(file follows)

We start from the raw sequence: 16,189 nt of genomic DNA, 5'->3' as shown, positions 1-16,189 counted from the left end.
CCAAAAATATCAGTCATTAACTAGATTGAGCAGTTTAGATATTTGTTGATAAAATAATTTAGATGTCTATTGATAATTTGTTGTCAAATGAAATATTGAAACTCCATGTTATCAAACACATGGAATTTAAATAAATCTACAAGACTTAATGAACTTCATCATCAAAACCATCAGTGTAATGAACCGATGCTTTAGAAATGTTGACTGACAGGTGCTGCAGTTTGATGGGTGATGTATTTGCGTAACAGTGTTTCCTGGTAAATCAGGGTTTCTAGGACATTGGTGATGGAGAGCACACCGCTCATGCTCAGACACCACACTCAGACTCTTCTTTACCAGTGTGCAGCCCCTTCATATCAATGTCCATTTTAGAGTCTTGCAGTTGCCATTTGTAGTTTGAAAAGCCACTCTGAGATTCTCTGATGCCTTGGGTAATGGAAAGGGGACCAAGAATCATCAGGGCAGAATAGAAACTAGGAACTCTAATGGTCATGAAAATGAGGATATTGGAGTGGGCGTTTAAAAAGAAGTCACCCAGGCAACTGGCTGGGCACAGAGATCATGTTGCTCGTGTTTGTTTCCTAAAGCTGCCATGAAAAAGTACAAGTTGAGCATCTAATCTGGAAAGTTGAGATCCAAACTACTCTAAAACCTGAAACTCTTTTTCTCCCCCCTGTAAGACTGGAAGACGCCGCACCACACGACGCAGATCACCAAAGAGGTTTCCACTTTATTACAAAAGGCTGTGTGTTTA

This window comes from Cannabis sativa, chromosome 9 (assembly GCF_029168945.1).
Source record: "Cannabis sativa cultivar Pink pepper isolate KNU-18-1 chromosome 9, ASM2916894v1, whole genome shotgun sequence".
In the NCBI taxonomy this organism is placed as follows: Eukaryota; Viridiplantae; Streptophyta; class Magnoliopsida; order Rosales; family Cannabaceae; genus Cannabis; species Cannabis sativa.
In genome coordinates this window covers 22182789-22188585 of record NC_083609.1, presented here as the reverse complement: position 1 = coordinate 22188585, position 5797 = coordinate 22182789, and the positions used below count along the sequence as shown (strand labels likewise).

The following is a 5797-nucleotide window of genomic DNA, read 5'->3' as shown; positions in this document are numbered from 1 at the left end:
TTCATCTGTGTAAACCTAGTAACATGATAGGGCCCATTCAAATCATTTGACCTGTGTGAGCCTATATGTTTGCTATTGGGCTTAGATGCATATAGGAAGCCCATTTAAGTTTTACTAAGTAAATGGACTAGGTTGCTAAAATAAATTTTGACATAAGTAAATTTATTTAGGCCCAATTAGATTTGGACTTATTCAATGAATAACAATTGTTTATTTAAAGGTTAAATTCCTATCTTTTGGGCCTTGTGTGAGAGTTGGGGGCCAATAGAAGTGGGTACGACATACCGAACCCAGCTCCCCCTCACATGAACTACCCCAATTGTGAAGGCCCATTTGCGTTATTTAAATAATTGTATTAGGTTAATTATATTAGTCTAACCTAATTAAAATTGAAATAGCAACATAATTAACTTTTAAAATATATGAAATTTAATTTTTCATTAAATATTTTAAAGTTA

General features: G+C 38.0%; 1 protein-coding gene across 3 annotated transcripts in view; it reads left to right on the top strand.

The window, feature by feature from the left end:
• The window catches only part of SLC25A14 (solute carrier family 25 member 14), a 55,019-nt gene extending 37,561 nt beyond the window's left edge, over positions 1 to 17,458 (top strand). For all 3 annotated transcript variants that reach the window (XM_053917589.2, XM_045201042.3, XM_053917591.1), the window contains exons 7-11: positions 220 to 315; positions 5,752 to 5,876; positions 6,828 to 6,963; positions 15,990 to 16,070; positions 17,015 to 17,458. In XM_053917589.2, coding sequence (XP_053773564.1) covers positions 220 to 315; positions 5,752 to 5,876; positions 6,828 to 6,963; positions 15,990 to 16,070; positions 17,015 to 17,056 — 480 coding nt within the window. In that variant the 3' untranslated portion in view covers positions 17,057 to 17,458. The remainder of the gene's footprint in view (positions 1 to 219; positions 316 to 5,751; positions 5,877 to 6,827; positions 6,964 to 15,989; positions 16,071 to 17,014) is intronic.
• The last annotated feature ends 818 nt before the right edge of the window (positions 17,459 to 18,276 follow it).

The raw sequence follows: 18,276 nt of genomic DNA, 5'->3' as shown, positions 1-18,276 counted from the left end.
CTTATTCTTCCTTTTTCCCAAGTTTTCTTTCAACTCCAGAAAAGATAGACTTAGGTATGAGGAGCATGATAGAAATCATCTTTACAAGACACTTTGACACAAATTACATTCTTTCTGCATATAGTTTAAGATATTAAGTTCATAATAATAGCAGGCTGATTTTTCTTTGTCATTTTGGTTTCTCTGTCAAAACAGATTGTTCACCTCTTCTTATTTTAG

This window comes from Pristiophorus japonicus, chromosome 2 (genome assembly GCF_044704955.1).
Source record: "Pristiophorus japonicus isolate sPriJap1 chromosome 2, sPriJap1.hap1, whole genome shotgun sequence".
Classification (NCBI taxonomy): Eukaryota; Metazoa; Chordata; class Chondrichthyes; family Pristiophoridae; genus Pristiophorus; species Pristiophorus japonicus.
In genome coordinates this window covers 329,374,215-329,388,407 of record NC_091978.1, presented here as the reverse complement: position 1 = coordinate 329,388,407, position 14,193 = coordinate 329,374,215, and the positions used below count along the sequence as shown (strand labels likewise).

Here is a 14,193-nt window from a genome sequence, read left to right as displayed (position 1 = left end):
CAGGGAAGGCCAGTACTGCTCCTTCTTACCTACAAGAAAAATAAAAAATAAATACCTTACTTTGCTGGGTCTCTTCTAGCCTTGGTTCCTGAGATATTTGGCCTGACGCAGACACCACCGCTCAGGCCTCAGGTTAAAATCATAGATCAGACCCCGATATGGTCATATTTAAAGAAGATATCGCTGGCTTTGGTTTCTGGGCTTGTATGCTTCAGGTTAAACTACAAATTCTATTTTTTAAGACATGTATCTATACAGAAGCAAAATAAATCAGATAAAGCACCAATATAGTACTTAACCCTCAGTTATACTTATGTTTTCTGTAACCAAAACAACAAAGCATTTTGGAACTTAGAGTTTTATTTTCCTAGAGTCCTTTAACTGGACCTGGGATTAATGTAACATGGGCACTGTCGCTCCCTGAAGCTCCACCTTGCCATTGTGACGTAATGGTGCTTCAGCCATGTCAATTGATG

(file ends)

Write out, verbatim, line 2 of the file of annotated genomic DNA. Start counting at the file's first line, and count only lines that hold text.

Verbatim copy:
CCAAAAATATCAGTCATTAACTAGATTGAGCAGTTTAGATATTTGTTGATAAAATAATTTAGATGTCTATTGATAATTTGTTGTCAAATGAAATATTGAAACTCCATGTTATCAAACACATGGAATTTAAATAAATCTACAAGACTTAATGAACTTCATCATCAAAACCATCAGTGTAATGAACCGATGCTTTAGAAATGTTGACTGACAGGTGCTGCAGTTTGATGGGTGATGTATTTGCGTAACAGTGTTTCCTGGTAAATCAGGGTTTCTAGGACATTGGTGATGGAGAGCACACCGCTCATGCTCAGACACCACACTCAGACTCTTCTTTACCAGTGTGCAGCCCCTTCATATCAATGTCCATTTTAGAGTCTTGCAGTTGCCATTTGTAGTTTGAAAAGCCACTCTGAGATTCTCTGATGCCTTGGGTAATGGAAAGGGGACCAAGAATCATCAGGGCAGAATAGAAACTAGGAACTCTAATGGTCATGAAAATGAGGATATTGGAGTGGGCGTTTAAAAAGAAGTCACCCAGGCAACTGGCTGGGCACAGAGATCATGTTGCTCGTGTTTGTTTCCTAAAGCTGCCATGAAAAAGTACAAGTTGAGCATCTAATCTGGAAAGTTGAGATCCAAACTACTCTAAAACCTGAAACTCTTTTTCTCCCCCCTGTAAGACTGGAAGACGCCGCACCACACGACGCAGATCACCAAAGAGGTTTCCACTTTATTACAAAAGGCTGTGTGTTTA